It was a sport with a small, but passionate fan base. However, as the years have passed, NASCAR'S southern roots have taken a firm hold in cities north and west.
"In the last decade or so, the opportunities that NASCAR has had to get into major markets as most other sports were moving maybe from major markets to rural markets, we were moving from rural markets to major markets," says NASCAR President Michael Helton.
The major growth of NASCAR did not turn off the initial fan base, instead NASCAR utilized its new resources to make the sports more fan-friendly, making each Nextel Cup race, a tourist attraction.
"For the average working guy, this is a vacation, they come here and spend 4 or 5 days and pay the price and have a lot of fun," says NASCAR fan Grady Williams.
"Actually, I love it, I love the atmosphere. i grew up at the races, my dad is a huge race fan, so it's pretty much my heritage," says NASCAR lifer Kimber Vaughn.
"Fan friendly. I mean, they don't push you away. They invite you to see things such as the garage, the drivers are super with kids. The fan friendliness is what makes it, explains Willie Krebs.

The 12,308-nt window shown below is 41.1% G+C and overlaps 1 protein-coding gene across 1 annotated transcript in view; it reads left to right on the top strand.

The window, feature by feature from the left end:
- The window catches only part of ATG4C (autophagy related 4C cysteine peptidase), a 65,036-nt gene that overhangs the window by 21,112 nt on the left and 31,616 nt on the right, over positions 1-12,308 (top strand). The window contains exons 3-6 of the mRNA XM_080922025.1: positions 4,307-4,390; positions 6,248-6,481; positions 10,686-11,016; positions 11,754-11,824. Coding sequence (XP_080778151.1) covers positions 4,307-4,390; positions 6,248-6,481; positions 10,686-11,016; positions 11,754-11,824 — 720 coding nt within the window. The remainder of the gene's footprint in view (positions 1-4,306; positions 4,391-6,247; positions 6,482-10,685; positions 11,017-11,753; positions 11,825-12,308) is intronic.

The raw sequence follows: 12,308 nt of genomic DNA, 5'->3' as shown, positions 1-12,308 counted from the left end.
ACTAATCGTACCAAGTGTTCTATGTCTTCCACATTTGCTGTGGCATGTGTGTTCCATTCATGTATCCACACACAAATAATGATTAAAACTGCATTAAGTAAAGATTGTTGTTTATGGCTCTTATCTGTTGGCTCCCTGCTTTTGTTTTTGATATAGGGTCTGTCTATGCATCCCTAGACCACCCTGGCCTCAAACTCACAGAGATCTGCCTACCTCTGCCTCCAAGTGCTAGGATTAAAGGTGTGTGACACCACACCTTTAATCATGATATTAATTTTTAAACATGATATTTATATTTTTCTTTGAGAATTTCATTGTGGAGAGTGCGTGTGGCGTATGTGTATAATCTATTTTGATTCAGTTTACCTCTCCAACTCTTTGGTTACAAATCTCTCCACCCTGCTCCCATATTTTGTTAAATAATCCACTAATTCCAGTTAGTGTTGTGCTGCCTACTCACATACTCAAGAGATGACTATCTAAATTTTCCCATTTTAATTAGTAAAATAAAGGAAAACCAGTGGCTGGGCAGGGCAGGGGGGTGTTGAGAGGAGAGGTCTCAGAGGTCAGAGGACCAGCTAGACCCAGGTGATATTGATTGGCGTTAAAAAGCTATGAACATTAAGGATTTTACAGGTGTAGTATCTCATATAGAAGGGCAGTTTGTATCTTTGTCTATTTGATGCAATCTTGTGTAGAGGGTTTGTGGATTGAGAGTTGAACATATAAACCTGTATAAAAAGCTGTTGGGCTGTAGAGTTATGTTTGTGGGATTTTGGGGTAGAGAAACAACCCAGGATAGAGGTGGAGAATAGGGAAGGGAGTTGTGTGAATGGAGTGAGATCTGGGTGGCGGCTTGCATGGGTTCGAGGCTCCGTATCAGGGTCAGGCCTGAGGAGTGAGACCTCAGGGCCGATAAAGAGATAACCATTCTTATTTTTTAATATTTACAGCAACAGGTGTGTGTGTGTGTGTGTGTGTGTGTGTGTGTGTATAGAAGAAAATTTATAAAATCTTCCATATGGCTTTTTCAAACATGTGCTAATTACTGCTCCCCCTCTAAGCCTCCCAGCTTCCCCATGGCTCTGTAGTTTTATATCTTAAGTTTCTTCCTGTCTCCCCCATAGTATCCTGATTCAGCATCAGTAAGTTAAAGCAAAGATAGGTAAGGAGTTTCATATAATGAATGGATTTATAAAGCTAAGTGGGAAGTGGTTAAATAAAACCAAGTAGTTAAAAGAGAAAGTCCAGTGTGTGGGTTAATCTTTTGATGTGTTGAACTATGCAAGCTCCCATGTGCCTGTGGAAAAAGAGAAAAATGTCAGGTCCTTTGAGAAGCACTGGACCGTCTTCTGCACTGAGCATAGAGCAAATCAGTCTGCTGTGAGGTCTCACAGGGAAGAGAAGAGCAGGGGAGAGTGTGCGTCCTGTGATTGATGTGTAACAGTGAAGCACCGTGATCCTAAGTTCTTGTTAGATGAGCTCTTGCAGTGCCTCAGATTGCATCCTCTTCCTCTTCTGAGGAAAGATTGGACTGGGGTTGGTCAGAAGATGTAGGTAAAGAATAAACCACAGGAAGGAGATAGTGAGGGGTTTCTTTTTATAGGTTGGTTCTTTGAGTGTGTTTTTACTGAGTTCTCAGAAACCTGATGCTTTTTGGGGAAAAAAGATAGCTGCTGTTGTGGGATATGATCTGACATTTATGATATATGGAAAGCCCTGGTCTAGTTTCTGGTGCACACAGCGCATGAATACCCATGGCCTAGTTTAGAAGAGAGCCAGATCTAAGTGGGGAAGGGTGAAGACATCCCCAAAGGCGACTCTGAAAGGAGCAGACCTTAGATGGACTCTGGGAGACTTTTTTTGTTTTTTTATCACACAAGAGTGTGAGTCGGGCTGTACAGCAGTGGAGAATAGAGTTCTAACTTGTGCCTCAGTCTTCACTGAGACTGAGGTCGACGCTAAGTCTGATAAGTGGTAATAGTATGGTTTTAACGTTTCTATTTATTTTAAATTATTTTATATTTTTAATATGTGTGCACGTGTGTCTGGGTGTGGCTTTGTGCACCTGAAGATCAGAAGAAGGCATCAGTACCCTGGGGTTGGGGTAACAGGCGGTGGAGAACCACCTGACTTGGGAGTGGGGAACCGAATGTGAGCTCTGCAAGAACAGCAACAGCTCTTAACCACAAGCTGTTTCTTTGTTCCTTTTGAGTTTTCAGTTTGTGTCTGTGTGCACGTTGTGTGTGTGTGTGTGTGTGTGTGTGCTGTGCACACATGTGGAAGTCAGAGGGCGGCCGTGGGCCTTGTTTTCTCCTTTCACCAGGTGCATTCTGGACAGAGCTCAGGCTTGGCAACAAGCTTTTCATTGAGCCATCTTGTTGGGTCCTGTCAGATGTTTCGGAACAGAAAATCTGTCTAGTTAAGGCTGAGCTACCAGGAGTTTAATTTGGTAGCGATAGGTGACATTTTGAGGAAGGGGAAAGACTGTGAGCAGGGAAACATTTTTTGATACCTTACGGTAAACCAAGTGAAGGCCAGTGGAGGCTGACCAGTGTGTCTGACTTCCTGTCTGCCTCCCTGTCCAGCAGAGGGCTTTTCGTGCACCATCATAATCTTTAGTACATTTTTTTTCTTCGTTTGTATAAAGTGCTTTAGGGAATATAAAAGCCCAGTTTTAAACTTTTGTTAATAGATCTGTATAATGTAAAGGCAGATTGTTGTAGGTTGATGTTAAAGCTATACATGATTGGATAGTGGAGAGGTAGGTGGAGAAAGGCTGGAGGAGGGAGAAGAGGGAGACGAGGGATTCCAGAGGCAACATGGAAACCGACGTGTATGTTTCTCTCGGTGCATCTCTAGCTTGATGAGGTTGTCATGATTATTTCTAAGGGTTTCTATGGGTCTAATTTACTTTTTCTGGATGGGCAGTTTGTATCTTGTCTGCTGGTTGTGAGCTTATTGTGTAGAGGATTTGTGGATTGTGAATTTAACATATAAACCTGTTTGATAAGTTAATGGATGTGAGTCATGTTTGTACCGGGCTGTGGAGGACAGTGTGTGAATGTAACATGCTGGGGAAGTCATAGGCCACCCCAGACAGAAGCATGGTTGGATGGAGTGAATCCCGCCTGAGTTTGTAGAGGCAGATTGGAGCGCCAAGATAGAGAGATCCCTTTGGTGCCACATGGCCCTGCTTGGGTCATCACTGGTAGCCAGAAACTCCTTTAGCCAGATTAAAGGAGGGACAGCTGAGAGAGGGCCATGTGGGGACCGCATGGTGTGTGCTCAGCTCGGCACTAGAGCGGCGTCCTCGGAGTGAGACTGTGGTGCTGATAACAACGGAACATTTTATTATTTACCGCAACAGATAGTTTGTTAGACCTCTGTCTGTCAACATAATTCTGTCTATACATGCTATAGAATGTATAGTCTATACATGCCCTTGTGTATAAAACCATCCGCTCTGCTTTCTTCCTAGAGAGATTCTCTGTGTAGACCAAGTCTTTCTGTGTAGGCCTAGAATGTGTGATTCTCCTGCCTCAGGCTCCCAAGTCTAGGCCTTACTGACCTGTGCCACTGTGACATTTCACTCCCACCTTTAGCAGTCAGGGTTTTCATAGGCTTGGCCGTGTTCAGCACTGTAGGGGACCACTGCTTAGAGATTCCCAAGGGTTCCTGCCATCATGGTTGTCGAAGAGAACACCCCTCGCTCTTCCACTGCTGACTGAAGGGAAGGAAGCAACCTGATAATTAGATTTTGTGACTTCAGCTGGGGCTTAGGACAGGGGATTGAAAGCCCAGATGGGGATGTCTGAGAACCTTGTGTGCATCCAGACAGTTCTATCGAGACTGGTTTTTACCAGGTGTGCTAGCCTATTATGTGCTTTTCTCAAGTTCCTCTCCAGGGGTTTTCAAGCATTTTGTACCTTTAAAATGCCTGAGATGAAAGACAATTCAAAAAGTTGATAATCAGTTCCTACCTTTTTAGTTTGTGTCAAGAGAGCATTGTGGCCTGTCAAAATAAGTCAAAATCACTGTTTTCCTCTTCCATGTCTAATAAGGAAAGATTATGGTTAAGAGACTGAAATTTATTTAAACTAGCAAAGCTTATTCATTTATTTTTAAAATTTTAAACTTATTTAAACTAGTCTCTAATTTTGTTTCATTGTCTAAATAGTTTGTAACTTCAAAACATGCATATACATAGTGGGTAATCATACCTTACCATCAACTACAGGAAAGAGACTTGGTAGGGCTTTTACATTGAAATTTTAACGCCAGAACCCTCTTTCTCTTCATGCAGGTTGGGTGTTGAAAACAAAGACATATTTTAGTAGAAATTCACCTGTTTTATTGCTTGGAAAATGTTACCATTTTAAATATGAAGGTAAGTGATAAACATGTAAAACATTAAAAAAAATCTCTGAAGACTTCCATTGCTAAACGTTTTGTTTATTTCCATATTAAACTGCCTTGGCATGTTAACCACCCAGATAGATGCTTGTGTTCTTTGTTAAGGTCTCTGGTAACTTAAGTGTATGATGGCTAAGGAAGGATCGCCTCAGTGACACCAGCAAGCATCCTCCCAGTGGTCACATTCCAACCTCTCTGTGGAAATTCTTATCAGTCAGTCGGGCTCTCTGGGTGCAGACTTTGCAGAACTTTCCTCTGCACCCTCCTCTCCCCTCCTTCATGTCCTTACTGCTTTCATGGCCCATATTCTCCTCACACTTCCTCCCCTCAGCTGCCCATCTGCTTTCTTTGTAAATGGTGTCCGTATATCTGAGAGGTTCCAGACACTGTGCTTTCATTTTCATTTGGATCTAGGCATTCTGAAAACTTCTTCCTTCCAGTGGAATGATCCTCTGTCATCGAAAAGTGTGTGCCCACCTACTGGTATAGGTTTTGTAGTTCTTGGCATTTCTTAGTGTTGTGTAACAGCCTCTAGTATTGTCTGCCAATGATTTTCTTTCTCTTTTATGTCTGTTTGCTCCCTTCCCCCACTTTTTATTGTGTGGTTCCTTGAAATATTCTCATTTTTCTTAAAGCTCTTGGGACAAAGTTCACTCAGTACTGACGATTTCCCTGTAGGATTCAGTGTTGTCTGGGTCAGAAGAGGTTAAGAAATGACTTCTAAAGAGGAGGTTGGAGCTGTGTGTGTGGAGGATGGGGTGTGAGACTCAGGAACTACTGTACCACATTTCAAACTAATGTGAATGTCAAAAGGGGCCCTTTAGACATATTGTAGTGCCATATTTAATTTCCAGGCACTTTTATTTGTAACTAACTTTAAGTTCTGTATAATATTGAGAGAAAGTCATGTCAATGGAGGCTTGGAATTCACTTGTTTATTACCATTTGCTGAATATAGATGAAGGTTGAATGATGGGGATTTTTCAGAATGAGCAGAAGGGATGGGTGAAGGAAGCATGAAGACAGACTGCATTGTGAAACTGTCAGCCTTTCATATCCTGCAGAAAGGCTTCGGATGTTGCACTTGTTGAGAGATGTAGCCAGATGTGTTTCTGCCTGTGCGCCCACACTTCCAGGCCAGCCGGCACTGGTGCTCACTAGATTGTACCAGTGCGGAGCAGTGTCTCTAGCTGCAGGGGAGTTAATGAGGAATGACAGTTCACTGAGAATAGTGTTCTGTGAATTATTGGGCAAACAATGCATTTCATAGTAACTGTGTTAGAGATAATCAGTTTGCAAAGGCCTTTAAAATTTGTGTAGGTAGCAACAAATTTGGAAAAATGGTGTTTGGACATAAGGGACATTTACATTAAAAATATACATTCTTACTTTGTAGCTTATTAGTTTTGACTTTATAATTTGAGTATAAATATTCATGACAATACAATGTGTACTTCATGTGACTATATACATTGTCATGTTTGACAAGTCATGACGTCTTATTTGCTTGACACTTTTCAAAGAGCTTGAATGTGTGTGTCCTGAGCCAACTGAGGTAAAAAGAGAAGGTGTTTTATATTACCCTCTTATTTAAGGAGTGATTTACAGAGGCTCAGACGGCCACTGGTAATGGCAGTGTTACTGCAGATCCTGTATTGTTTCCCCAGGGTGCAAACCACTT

And even with all the marketing, activities, and food, the main attraction remains the same.
"Most definitely the race, I love the noise, I love the action, and love the wrecks. You got to love it," exclaims Vaughn.
Millions of fans certainly do.
Viewers with disabilities can get assistance accessing this station's FCC Public Inspection File by contacting the station with the information listed below. Questions or concerns relating to the accessibility of the FCC's online public file system should be directed to the FCC at 888-225-5322, 888-835-5322 (TTY), or firstname.lastname@example.org.